Getting into Marketing


Marketing is a really popular career choice and we certainly see many of you who are interested in entering the profession.  So how can you put yourself above the rest and increase your chances of landing a job in marketing? Read on to find out.

Marketing and strategy

What is marketing?

“Marketing is the management process responsible for identifying, anticipating and satisfying customer requirements profitably.”
The official academic definition from The Chartered Institute of Marketing (CIM).

Think of it as creating a strategy to sell a product, event or service. Simply put, marketing is finding out what the consumer wants, and trying to make your product fit that description. This video from Career Player should help you to get your head around it:

For a comprehensive look at what marketing is, and how it works, the CIM have published marketing and the 7Ps.

In-house or agency?

This is a common question amongst aspiring marketing professionals; should they start off in-house, in the marketing department of a specific organisation, for example a supermarket, university or retailer, or working for an independent agency that undertakes the marketing for many different companies?

In short, there is no easy answer. Whilst working in-house tends to see you doing lots of different marketing roles and working for an agency often gives you a more specific role, to what extent will vary from company to company. CIM discuss the differences in more detail but the best advice is to undertake a variety of experiences and decide from there, which is best for you.

What skills do I need?

  • Communication – though this skill is key to most professions, it is particularly important to marketeers. Essentially your communication skills will help your clients to sell their products or services. 
  • Creativity – brilliant marketing campaigns don’t create themselves, there is a creative brain behind each and every one. Could that be you?
  • Teamwork – though you may work alone sometimes, often marketers work in teams, large and small. Teamwork is essential for most professions, but marketing especially.
  • Writing skills – you will most probably be writing copy for websites, blogs, adverts and much more. This really is essential.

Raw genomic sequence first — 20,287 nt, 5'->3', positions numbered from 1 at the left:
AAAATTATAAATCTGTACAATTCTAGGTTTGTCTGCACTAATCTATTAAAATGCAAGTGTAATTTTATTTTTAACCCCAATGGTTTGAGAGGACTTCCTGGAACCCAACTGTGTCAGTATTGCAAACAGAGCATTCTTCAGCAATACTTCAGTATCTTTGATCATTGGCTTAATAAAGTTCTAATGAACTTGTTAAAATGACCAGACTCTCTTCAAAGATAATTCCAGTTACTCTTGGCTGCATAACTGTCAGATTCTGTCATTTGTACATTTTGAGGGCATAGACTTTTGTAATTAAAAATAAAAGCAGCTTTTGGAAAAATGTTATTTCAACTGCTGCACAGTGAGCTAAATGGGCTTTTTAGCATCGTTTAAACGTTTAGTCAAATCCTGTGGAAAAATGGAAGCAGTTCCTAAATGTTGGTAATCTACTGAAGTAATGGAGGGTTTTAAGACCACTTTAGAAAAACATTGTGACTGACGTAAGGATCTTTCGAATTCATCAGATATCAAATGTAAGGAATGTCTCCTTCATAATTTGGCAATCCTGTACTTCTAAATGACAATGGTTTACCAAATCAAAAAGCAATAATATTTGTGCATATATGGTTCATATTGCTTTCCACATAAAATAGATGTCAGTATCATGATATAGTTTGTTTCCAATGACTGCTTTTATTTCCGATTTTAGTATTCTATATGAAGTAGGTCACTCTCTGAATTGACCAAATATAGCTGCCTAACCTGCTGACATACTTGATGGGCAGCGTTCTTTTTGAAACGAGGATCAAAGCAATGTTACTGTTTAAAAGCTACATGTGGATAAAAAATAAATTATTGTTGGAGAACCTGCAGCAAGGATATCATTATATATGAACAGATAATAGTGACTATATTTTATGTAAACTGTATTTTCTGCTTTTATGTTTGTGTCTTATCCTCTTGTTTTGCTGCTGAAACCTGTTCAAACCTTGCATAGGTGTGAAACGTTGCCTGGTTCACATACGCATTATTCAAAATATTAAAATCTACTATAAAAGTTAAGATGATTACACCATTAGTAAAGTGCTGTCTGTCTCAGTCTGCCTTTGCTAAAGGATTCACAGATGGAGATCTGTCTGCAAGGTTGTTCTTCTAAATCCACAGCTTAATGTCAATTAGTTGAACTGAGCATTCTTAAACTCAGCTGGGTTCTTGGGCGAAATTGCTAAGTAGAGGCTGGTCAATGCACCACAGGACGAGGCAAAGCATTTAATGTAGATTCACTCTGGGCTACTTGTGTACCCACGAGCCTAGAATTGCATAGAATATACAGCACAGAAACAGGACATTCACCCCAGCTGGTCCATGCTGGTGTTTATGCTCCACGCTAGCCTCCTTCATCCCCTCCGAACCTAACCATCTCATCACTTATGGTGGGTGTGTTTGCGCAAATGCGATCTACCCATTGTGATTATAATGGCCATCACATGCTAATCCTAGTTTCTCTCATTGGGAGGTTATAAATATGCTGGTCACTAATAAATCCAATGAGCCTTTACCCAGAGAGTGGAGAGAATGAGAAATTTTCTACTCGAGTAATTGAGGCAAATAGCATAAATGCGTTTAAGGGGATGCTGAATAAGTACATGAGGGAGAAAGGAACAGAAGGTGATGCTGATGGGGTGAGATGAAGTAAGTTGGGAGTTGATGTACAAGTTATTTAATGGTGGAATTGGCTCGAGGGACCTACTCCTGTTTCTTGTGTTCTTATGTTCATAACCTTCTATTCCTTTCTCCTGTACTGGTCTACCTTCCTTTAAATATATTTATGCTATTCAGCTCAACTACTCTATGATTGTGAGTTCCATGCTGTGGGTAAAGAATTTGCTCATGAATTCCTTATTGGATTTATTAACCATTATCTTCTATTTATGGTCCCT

• Media knowledge – if you aren’t interested and knowledgeable about the media then why are you in marketing? It’s like a politician not being interested in politics.
  • Digital know-how – with the rise of social media and digital marketing this is more important than ever. Teach yourself, or at least be familiar with key software and technology such as social media platforms (in a business capacity), photo and video editing software, and the latest mobile devices.
  • Analytical – you need to be able to think analytical when planning campaigns and reviewing their success or impact, as well as potentially adjusting them along the way.

Getting in

  • Internships – Internships are a great way of giving yourself the best chance to get in to marketing. Most companies will now ask for some relevant work experience and although you may have transferable skills from various other activities like part time jobs or being on the committee of a society, nothing beats real hands on marketing experience. Whether it is a week, a summer or even a year, internships are an invaluable source of knowledge. You can find lots of internships on our vacancies system – but speculative applications are also very effective in the marketing sector.  
  • Social Media – Having a social media presence is another brilliant way to get your foot in the door with marketing. Networking over the Internet is quick, convenient and effective, so why aren’t you doing it? Get a LinkedIn profile, start posting about relevant stuff on Twitter, whatever you do, start now! With so many marketing jobs incorporating digital or social media marketing, this is a base that employers really want to see covered. Find out more about using social media effectively on our website.
  • Further Study – The CIM accredit many university courses as well as other marketing qualifications such as diplomas and certificates. These are very valuable if you want to pursue a career in marketing, especially if your degree is in a completely different discipline. However these aren’t necessarily essential to get into this field and most people will undertake them once in post.
  • The IDM summer schoolThis is a free, week-long introduction to marketing which is open to final year students who are interested in marketing as a career. The competition for the summer school is fierce, but if you do make it you will gain experience in a top London marketing agency and pick up invaluable skills.

So good luck in your journey to becoming a marketing professional – remember, for personalised advice you can drop in to the Careers Centre anytime 9am-4pm, Monday to Friday.

Further Resources

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